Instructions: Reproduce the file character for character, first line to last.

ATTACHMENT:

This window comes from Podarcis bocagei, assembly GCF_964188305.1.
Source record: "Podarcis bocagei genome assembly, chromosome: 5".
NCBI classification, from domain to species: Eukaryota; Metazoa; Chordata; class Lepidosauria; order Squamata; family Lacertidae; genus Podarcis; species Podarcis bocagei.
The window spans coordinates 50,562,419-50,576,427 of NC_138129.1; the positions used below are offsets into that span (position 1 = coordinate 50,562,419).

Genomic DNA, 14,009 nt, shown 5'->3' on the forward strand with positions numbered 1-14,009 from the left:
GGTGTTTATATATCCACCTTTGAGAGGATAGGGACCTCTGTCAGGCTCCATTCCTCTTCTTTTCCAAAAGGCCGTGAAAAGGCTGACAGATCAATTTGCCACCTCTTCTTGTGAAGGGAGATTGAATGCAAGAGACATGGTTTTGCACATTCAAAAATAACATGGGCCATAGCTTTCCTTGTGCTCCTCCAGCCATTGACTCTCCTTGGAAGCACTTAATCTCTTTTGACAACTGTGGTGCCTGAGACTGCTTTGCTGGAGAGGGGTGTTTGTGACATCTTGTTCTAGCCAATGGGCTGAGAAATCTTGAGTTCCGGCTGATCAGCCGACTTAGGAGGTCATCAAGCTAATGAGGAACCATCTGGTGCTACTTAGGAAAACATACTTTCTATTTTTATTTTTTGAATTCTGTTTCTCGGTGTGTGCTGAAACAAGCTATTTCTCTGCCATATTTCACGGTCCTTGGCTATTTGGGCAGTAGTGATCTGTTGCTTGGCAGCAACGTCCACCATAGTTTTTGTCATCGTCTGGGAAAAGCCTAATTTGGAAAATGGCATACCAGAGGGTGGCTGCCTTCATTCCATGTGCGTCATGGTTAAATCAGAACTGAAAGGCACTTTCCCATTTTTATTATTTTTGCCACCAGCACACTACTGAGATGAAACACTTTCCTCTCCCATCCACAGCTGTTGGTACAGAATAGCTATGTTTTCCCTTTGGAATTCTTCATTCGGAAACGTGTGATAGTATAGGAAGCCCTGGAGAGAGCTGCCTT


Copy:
This window comes from Podarcis bocagei, assembly GCF_964188305.1.
Source record: "Podarcis bocagei genome assembly, chromosome: 5".
NCBI classification, from domain to species: Eukaryota; Metazoa; Chordata; class Lepidosauria; order Squamata; family Lacertidae; genus Podarcis; species Podarcis bocagei.
The window spans coordinates 50,562,419-50,576,427 of NC_138129.1; the positions used below are offsets into that span (position 1 = coordinate 50,562,419).

Genomic DNA, 14,009 nt, shown 5'->3' on the forward strand with positions numbered 1-14,009 from the left:
GGTGTTTATATATCCACCTTTGAGAGGATAGGGACCTCTGTCAGGCTCCATTCCTCTTCTTTTCCAAAAGGCCGTGAAAAGGCTGACAGATCAATTTGCCACCTCTTCTTGTGAAGGGAGATTGAATGCAAGAGACATGGTTTTGCACATTCAAAAATAACATGGGCCATAGCTTTCCTTGTGCTCCTCCAGCCATTGACTCTCCTTGGAAGCACTTAATCTCTTTTGACAACTGTGGTGCCTGAGACTGCTTTGCTGGAGAGGGGTGTTTGTGACATCTTGTTCTAGCCAATGGGCTGAGAAATCTTGAGTTCCGGCTGATCAGCCGACTTAGGAGGTCATCAAGCTAATGAGGAACCATCTGGTGCTACTTAGGAAAACATACTTTCTATTTTTATTTTTTGAATTCTGTTTCTCGGTGTGTGCTGAAACAAGCTATTTCTCTGCCATATTTCACGGTCCTTGGCTATTTGGGCAGTAGTGATCTGTTGCTTGGCAGCAACGTCCACCATAGTTTTTGTCATCGTCTGGGAAAAGCCTAATTTGGAAAATGGCATACCAGAGGGTGGCTGCCTTCATTCCATGTGCGTCATGGTTAAATCAGAACTGAAAGGCACTTTCCCATTTTTATTATTTTTGCCACCAGCACACTACTGAGATGAAACACTTTCCTCTCCCATCCACAGCTGTTGGTACAGAATAGCTATGTTTTCCCTTTGGAATTCTTCATTCGGAAACGTGTGATAGTATAGGAAGCCCTGGAGAGAGCTGCCTT